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You're thinking of something like BASIC's STEP clause, in effect. You can achieve this using a C-style loop:

for (my $i = 0; $i < 100; $i += 0.1) { say $i; }

but then you can end up with an accumulation of floating point error.*

... 99.7999999999986 99.8999999999986 99.9999999999986

The solution is to use an integer for the loop counter, and calculate the decimal number from it.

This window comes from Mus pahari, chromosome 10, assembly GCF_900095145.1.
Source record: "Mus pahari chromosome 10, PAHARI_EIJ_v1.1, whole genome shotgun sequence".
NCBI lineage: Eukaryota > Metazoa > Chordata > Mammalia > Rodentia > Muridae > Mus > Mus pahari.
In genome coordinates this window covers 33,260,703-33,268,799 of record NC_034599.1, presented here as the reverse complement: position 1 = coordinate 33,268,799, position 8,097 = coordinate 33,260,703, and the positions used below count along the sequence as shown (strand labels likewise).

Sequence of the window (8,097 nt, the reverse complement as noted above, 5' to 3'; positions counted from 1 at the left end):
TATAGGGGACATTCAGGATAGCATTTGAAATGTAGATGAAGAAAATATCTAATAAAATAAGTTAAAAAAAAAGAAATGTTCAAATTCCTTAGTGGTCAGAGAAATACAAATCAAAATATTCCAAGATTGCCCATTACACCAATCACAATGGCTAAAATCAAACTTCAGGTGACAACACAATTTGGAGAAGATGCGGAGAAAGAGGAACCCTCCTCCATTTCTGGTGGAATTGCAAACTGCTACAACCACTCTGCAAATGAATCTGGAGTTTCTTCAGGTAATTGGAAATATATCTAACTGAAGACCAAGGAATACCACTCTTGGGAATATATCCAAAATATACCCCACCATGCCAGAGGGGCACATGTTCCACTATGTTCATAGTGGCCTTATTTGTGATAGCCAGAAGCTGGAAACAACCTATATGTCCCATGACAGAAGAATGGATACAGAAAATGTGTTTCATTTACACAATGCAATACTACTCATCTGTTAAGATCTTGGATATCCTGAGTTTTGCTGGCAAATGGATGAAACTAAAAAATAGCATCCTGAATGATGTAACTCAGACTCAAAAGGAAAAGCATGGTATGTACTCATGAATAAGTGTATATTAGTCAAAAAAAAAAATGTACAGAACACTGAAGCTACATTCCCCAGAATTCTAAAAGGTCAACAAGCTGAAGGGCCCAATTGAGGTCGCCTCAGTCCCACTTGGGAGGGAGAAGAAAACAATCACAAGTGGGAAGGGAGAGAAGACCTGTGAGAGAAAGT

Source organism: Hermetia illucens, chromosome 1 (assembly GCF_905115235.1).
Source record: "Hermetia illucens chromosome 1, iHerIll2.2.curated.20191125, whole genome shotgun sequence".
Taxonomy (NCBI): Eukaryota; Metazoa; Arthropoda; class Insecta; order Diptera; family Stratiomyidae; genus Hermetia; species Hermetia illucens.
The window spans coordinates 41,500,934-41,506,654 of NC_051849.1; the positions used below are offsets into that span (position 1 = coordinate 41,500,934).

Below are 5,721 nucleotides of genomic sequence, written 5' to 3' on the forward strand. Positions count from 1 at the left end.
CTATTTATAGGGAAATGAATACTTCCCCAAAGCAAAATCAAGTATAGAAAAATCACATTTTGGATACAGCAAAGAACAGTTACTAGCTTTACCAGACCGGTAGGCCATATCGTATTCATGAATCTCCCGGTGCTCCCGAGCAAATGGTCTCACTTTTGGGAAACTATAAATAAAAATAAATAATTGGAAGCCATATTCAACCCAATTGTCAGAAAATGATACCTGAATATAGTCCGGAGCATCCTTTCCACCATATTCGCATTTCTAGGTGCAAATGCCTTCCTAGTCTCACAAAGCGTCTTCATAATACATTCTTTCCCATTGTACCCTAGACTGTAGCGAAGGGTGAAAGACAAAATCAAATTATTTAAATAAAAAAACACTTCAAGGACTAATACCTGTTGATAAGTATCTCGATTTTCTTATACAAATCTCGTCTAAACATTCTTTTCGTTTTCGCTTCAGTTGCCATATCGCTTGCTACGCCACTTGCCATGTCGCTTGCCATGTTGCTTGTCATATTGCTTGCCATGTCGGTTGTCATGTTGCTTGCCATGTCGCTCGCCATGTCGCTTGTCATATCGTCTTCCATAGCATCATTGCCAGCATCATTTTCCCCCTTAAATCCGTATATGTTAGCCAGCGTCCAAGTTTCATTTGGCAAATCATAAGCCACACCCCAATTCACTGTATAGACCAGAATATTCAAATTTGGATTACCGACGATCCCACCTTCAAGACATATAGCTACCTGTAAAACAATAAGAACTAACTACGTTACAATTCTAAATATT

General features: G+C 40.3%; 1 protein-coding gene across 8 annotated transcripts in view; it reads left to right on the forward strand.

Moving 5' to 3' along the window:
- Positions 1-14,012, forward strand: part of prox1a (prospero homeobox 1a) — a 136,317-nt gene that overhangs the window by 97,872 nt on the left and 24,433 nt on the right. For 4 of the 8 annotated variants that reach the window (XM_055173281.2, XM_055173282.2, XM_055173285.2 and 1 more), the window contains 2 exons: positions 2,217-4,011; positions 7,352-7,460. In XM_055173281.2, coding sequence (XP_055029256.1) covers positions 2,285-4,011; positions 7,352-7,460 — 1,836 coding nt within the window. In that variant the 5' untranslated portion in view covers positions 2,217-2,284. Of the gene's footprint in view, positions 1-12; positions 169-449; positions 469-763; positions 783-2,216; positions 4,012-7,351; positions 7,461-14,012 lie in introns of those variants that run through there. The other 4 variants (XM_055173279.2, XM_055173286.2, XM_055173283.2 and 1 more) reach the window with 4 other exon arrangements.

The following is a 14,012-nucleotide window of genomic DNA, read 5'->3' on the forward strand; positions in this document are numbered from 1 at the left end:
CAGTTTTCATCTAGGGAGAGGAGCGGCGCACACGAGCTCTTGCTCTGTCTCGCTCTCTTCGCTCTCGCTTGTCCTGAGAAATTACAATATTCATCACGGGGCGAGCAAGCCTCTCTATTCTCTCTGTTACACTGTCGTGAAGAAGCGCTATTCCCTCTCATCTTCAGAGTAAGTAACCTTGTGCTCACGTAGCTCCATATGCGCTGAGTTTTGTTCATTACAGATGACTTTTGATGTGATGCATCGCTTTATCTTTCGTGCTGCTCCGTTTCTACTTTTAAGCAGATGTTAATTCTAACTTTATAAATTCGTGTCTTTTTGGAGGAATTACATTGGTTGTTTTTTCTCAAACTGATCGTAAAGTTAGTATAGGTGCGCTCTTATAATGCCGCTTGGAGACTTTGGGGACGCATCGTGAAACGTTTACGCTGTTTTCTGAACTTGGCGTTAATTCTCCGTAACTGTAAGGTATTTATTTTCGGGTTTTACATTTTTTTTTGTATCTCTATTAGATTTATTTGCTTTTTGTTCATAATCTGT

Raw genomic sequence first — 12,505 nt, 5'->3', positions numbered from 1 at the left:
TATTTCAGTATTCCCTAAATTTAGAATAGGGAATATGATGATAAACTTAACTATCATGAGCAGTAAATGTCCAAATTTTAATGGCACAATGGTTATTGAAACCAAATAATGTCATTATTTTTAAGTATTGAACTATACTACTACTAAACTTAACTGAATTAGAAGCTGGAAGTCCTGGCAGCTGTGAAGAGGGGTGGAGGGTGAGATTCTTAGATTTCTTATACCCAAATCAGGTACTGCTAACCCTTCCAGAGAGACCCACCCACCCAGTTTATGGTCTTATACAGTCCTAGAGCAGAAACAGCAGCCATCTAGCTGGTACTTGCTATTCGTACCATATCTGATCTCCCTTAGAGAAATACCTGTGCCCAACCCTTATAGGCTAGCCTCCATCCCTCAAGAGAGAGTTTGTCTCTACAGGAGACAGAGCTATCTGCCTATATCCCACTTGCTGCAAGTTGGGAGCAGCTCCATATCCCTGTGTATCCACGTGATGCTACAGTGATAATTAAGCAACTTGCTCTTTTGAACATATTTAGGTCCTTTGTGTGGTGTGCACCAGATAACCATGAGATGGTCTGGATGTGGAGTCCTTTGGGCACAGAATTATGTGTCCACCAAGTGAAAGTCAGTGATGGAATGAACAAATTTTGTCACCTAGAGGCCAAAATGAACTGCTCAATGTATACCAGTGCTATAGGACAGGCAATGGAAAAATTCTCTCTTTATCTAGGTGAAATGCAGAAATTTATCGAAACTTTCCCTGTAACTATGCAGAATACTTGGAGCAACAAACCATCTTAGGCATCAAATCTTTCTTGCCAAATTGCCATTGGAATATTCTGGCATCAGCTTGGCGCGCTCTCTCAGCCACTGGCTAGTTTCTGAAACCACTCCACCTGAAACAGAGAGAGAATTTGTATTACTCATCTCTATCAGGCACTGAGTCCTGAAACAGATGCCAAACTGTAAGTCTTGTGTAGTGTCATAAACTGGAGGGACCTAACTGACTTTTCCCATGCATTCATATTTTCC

for (my $_ = 0*10; $_ < 100*10; ++$_) { my $i = $_/10; say $i; }
... 99.7 99.8 99.9

Now that you're using integers, you can use a cleaner syntax.

for (0*10..100*10) { my $i = $_/10; say $i; }

You already been shown how this get the numbers as a list.

map $_/10, 0*10..100*10

* — A lot of numbers are periodic in binary. For example, 1/10 is perodic is binary, just like 1/3 is periodic in decimal. It would take infinite storage to store 1/10 as a floating point number.

In reply to Re: Decimal Array range by ikegami
in thread Decimal Array range by packetstormer

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